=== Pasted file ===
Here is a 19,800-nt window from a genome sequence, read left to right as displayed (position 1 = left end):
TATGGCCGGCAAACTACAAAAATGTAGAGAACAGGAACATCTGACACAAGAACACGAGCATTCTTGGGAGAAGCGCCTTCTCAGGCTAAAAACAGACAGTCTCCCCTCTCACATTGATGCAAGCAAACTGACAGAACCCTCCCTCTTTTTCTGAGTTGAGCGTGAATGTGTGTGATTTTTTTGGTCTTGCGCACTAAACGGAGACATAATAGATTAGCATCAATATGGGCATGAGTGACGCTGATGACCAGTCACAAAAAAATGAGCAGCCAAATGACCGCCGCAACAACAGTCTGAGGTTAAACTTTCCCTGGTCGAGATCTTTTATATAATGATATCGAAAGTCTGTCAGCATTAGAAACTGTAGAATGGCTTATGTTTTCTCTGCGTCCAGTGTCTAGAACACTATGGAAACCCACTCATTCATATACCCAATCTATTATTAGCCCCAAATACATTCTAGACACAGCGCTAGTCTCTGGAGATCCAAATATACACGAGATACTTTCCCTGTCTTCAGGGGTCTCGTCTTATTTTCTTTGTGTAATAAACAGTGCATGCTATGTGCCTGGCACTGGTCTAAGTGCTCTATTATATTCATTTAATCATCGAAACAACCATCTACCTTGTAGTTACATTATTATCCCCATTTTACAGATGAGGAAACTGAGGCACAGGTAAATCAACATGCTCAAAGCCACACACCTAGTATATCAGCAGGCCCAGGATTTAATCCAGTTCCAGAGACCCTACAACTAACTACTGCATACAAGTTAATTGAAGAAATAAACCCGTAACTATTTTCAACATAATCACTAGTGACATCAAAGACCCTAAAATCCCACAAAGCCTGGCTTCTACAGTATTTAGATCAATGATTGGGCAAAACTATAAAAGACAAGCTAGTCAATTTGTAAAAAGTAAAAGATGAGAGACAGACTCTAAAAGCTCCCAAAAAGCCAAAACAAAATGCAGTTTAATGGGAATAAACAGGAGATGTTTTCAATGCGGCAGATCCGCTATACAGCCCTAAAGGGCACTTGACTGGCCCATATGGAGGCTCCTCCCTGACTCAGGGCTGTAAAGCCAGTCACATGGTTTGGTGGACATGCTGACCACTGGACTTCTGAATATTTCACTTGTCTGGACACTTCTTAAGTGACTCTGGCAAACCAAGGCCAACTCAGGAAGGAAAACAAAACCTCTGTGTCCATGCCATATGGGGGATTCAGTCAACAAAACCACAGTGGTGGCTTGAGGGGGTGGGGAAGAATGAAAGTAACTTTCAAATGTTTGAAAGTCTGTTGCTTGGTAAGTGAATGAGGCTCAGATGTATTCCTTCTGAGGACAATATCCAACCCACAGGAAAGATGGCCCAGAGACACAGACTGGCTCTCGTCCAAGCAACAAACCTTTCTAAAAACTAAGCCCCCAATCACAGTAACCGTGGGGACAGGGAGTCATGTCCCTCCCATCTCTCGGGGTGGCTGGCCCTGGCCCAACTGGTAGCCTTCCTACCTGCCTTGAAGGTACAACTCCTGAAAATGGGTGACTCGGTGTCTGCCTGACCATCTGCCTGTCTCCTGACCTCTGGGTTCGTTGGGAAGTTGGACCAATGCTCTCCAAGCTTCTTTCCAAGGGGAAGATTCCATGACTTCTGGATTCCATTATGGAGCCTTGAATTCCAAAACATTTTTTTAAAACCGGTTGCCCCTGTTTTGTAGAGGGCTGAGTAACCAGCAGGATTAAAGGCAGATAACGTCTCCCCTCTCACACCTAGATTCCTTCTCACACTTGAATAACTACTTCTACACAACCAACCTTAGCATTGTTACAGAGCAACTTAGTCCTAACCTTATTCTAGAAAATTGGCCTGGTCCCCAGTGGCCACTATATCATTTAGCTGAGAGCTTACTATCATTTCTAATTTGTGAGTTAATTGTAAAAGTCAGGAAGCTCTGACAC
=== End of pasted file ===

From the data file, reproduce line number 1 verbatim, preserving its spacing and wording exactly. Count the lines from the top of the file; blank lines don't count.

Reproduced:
Here is a 19,800-nt window from a genome sequence, read left to right as displayed (position 1 = left end):